Specifically, the district plans to make the school’s library and media center and proposed dual gymnasiums available to the public after school is out. A “large group instruction room” is also being designed to “accommodate a variety of functional configurations.” Superintendent Edwin Bowser said it’s important that the school’s layout be fluid and reconfigurable.
“We designed the building around our curriculum,” he said. “We built the school so that, in 30 years, no matter what the philosophy in education is, we can adapt for the future needs of the students.”
Like Richland, the facilities could clear new paths for the school to become a community hub. When the main and auxiliary gyms are opened, graduation, districtwide assemblies and athletic tournaments become functional possibilities for the new space, which can hold roughly 1,500 people.
Technology like ceiling speakers and headset microphones for instructors make the already spacious classrooms that much more open. All of those classrooms are locked down by a methodically plotted “mouse trap” security system that not only maintains the building’s integrity when the public resources are in use, but keeps unauthorized visitors trapped in an antechamber that requires magnetic card credentials to exit. An outdoor courtyard could function as a lunch area or a science lab, given the time of day.
Faculty’s feedback important
Fleming said it’s important to get the school faculty’s feedback when building the spaces in which they’ll teach. It’s something they did a good bit of when planning their new high school.
“We asked, ‘What do you like about your current space and, if you had an opportunity to design your space, what would you change?’ ” he said.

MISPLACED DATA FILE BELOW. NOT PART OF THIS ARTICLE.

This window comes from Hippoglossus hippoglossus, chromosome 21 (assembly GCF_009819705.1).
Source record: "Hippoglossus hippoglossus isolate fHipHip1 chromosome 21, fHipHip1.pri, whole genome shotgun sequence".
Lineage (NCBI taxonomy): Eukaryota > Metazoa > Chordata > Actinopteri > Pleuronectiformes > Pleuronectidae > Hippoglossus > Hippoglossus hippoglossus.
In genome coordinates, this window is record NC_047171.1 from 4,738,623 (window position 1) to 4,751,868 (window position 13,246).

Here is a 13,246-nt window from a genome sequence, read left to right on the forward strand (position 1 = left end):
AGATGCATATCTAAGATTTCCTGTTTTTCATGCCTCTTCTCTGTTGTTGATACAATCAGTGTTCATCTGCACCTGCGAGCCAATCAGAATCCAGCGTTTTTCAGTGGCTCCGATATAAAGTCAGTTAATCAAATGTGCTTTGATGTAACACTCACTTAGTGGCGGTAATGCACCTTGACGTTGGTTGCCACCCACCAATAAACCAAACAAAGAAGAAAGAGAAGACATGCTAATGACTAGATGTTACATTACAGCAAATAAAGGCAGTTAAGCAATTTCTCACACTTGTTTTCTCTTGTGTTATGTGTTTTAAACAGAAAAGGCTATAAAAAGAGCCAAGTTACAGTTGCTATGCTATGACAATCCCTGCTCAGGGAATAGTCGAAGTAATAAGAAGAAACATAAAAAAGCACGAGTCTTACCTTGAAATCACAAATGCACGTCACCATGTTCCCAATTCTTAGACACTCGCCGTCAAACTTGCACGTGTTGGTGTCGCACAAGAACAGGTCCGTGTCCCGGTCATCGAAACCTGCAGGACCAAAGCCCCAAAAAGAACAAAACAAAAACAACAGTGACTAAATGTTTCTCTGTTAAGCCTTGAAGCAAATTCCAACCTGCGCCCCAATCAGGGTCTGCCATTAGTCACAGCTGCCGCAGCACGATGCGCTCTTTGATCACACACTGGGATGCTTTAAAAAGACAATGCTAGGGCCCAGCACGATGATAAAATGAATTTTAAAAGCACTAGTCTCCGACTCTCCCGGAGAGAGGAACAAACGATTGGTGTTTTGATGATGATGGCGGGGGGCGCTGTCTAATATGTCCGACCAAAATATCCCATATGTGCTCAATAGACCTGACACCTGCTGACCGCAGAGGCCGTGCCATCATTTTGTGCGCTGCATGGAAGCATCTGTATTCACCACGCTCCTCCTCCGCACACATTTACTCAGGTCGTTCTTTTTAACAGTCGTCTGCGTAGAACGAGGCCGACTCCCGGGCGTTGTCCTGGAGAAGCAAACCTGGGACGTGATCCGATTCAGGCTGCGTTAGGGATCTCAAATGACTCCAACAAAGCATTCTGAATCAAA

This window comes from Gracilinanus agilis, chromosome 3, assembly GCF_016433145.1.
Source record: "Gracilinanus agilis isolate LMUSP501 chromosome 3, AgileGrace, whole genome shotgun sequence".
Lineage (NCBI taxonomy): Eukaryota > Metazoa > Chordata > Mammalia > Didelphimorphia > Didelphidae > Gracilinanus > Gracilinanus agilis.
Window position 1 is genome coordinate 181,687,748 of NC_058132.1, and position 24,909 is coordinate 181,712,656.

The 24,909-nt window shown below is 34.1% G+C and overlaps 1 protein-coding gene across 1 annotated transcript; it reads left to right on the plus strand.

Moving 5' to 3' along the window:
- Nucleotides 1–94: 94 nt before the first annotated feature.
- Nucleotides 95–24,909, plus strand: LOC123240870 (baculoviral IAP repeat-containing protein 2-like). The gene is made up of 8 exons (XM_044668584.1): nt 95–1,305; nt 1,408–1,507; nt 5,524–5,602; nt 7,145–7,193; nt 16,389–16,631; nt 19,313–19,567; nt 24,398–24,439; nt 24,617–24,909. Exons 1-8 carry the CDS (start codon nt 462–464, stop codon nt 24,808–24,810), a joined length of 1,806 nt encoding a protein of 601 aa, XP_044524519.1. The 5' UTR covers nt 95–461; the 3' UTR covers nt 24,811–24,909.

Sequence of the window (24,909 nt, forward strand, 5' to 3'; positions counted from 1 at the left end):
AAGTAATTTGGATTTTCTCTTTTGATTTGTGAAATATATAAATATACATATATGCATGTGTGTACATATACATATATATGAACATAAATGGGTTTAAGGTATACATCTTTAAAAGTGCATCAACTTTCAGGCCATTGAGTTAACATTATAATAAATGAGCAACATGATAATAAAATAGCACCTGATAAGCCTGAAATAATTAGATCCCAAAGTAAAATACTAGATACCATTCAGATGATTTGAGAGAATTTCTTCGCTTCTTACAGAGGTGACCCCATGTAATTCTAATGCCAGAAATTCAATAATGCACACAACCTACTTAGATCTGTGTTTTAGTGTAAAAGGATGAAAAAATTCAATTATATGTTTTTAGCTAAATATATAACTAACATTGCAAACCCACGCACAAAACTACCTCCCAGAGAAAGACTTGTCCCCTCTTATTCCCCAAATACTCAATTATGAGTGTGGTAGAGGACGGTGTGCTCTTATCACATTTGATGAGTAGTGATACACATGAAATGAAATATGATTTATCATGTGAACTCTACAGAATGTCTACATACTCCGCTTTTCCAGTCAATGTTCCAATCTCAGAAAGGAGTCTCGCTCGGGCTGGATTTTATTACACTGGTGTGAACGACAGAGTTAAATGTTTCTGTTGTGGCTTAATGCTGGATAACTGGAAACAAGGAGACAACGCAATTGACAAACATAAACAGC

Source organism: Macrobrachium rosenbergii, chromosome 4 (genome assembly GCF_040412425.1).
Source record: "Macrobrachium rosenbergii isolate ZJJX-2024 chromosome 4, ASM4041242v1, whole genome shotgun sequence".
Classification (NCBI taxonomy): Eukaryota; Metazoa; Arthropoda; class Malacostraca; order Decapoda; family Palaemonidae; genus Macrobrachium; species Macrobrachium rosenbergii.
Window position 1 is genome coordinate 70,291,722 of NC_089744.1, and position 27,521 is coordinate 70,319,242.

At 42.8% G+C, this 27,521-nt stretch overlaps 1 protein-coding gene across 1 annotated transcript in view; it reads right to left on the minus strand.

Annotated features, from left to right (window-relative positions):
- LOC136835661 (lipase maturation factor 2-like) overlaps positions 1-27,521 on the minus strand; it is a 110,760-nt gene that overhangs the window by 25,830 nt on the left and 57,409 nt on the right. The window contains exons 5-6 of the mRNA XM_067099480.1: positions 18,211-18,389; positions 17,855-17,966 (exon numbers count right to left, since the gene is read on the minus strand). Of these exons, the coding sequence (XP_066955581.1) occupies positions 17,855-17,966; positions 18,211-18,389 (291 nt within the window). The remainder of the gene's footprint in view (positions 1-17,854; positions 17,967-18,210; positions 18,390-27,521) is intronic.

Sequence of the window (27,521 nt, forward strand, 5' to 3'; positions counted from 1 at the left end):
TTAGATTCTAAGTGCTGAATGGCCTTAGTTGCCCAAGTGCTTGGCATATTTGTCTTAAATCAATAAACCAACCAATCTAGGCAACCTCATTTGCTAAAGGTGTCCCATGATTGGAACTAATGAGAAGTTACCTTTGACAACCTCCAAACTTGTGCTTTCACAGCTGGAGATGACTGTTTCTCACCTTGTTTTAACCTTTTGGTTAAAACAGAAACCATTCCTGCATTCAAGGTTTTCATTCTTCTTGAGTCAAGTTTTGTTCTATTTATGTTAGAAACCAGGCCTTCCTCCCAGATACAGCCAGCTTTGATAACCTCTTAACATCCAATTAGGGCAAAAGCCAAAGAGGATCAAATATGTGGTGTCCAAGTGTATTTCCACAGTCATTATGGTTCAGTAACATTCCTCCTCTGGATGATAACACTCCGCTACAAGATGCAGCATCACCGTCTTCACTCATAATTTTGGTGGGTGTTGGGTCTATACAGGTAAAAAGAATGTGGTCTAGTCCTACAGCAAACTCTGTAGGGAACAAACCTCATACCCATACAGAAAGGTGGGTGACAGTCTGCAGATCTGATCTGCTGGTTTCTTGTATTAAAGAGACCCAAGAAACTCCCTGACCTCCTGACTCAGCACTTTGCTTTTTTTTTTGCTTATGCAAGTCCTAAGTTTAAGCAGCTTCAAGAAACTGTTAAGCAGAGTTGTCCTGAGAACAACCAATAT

The public will also have a say in the developing Forest Hills Middle High School plan. As part of Act 34 – aka the “Taj Mahal Act” – public hearings regarding major construction plans in school districts are required. Describing the law is as easy as illustrating what the name represents – the Taj Mahal, the most expensive and extravagant structure of its time, would be a terribly poor school facility. So, the law is designed to block flashy or costly projects that don’t focus on building the best learning environment possible.
For transparency’s sake, 30 days are allowed for inspection of the design documents by local residents. The public hearing for the new school will be held on April 30, with the public consideration period continuing to the end of May.
Building the most cutting-edge and efficient facility possible is still the goal, however, and all the administrators interviewed here shared the sentiment that well-built schools mean well-rounded students.
“We’ve found the school does make a difference,” Zahorchak said. “A good school facility helps with student outcomes – there’s no doubt in my mind about that.”